Albinism is a human genetic disorder, causing discolouration of skin, eyes and hair. It is chronic in nature and can last for a year or can be life long. A person suffering from albinism has no or partial pigment in the skin, hair and eyes; because of which they have pale skin and white hair. They face many problems in their life because of how they look and how pale they are.
This condition affects 1 in 17,000 people globally.
What causes Albinism?
Albinism is an inherited condition. Usually, the cells that make melanin don’t work due to a faulty gene. The defective genes are passed down from both parents and cause albinism in the child.
Signs and symptoms
Most recognisable form sign of albinism is white or pinkish skin.
Skin colouring can range from white to brown depending on an individual. With exposure to the sun, some people develop freckles, moles (with or without pigmentation), lentigines, and tanning.
Their hair colour can also range from white to brown. People of African or Asian descent with albinism, may yellow, reddish or brown hair.
It also causes some severe effects on the eyes. Vision impairment is the key feature of all types of albinism. Rapid, involuntary back-and-forth movement of the eyes, the inability of both eyes to stay directed at the same point or to move in unison, sensitivity to light, nearsightedness or farsightedness are some of the effects.
Types of albinism
– Oculacutaneous Albinism (OCA): OCA affects skin hair and eyes of an individual. There are four subtypes of OCA:
OCA1 – This is usually because of the defect in the tyrosinase enzyme which controls the production of melanin.
OCA2 – OCA2 is not as severe as OCA1. It is due to defect caused by the OCA2 gene that results in reduce melanin production.
OCA3- This occurs due to the defect in TYRP1 genes. It usually affects dark skin people usually black South Africans.
OCA4- It is the defect in SLC45A2 protein which results in the minimal production of melanin. It is commonly found in East Asian descent.
– Ocular Albinism: It is the result of gene mutation on the X chromosome and occurs almost exclusively in males. An individual with OA has normal hair and skin but no colouring in the back of the eye (retina).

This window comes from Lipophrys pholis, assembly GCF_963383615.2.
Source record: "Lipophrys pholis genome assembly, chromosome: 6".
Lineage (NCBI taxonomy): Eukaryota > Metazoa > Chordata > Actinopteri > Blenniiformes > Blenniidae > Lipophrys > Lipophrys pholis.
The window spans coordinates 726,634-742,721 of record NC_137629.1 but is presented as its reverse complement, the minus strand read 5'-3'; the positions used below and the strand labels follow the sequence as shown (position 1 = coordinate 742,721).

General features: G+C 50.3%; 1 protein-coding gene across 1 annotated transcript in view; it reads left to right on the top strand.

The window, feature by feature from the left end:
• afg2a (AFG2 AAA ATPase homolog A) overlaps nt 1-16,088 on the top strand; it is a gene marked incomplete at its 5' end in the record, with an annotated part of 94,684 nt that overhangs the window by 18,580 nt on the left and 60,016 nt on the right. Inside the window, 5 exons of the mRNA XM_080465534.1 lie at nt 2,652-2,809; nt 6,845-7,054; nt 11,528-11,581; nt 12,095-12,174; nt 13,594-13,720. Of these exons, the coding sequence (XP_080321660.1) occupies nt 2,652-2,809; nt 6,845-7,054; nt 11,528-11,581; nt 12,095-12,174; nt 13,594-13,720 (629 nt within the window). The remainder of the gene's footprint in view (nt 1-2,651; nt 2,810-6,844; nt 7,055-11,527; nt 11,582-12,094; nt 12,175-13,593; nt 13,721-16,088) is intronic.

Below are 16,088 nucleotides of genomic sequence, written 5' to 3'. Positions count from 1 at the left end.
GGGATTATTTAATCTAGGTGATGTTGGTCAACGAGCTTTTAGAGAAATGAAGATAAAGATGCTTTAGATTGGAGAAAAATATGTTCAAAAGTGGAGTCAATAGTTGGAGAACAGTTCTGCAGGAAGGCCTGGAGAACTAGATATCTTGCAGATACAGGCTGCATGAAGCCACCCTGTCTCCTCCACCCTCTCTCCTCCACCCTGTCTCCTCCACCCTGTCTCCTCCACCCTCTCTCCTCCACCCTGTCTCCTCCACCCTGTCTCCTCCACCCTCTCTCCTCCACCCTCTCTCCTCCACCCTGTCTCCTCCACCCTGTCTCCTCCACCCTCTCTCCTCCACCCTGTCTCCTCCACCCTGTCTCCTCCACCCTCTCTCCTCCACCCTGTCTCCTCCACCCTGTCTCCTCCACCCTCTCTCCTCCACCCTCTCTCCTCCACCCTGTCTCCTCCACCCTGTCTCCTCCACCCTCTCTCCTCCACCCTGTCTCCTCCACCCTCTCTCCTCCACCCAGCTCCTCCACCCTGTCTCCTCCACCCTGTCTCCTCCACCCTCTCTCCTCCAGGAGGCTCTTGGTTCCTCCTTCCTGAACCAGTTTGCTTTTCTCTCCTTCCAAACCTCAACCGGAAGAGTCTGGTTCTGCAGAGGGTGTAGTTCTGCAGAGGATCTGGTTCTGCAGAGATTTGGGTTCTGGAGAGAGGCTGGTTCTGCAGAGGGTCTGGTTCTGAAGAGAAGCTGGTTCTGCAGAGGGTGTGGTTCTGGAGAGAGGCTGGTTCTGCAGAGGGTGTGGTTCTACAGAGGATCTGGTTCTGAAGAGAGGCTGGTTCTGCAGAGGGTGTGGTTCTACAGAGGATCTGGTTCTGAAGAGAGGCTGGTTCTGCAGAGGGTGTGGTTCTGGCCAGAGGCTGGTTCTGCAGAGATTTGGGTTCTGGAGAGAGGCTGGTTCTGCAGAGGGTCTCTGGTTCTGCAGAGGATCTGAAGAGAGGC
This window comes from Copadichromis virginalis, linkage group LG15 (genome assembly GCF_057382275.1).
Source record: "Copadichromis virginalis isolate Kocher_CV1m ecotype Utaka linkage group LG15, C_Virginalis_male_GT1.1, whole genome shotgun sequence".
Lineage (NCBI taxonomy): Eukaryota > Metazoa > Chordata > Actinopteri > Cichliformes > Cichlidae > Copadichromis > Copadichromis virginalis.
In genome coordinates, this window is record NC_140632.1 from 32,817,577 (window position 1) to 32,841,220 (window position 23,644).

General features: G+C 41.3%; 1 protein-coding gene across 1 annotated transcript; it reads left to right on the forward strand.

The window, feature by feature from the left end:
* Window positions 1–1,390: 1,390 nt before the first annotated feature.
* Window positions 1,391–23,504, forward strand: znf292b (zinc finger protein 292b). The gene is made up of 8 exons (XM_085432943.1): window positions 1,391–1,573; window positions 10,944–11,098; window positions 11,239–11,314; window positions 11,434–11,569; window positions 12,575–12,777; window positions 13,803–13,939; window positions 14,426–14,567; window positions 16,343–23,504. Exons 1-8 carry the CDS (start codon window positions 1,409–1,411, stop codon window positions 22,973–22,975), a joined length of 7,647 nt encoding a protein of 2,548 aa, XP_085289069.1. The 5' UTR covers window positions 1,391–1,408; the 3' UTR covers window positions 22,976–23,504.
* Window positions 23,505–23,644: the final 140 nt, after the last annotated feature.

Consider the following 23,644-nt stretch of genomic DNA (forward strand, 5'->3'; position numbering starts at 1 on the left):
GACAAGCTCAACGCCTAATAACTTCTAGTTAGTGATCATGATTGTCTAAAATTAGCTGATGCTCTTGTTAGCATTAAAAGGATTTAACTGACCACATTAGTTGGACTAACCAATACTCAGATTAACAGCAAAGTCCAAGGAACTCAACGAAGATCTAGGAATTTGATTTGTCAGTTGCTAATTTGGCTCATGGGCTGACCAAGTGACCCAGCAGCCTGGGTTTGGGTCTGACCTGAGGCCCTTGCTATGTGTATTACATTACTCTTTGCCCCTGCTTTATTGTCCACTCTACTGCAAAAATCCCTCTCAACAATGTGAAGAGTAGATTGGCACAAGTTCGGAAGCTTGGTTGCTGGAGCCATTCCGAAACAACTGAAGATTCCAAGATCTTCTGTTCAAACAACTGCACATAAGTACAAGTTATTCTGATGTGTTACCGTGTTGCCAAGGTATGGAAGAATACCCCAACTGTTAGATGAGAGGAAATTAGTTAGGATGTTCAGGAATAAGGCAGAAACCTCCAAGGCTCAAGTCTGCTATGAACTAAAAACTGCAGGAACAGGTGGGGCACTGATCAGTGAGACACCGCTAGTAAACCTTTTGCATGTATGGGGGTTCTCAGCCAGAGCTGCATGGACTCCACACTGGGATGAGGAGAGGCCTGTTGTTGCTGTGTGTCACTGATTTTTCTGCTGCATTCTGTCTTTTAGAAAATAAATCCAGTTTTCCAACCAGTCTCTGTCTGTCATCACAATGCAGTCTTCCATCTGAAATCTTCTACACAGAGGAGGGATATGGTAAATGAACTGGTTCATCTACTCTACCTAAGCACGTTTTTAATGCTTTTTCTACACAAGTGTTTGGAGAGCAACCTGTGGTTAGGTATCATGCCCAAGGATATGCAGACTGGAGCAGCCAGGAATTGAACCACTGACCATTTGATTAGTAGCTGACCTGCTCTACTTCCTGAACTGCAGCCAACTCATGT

– Hermansku-Pudlak syndrome: It is a rare form of albinism that is due to the defect in one of eight genes. Its symptoms are similar to OCA and it is accompanied with lung, bowel and bleeding disorder.
– Chediak Higashi syndrome: It is another rare form of albinism that is caused by the defect in LYST gene. It has symptoms similar to OCA but it does not affect all areas of the skin. People with Chediak Higashi syndrome have the defect in the white blood cells which increase their risk of infection.
– Griscelli syndrome: It is an extremely rare genetic disorder which is caused by the defect in one of three genes. There are only 60 known cases worldwide of GS since 1978. It occurs with albinism but affects the whole body with immune problems and neurological problems. GS also usually results in death during the first decade of life.
There is no cure for albinism. Although, genetic counselling can help with advice, support and information about the condition.
Other precautions and treatments can be used to cure the symptoms. Prescribed eyeglasses to correct vision, sunglasses for UV rays, protective clothing sunscreen to protect the skin, are some. Surgery can also be done on the eye muscles to correct eye movement but it won’t improve vision. Annual eye check up or skin assessment is also important throughout, for a healthy life.
Living with albinism is not easy. A person with this condition has to face several stigmas, discrimination, abuse, dehumanisation and sometimes brutal killing for money rituals. There are many myths and misconceptions about this disorder. People with albinism are treated as outcasts and also forbidden from socialising with others.
But why? Why treat them like this just because of a disorder? People need to know it can happen to anyone and just because they are fairer than you or have white hair, they are not any less of a human.
Edited by Preetika Dubey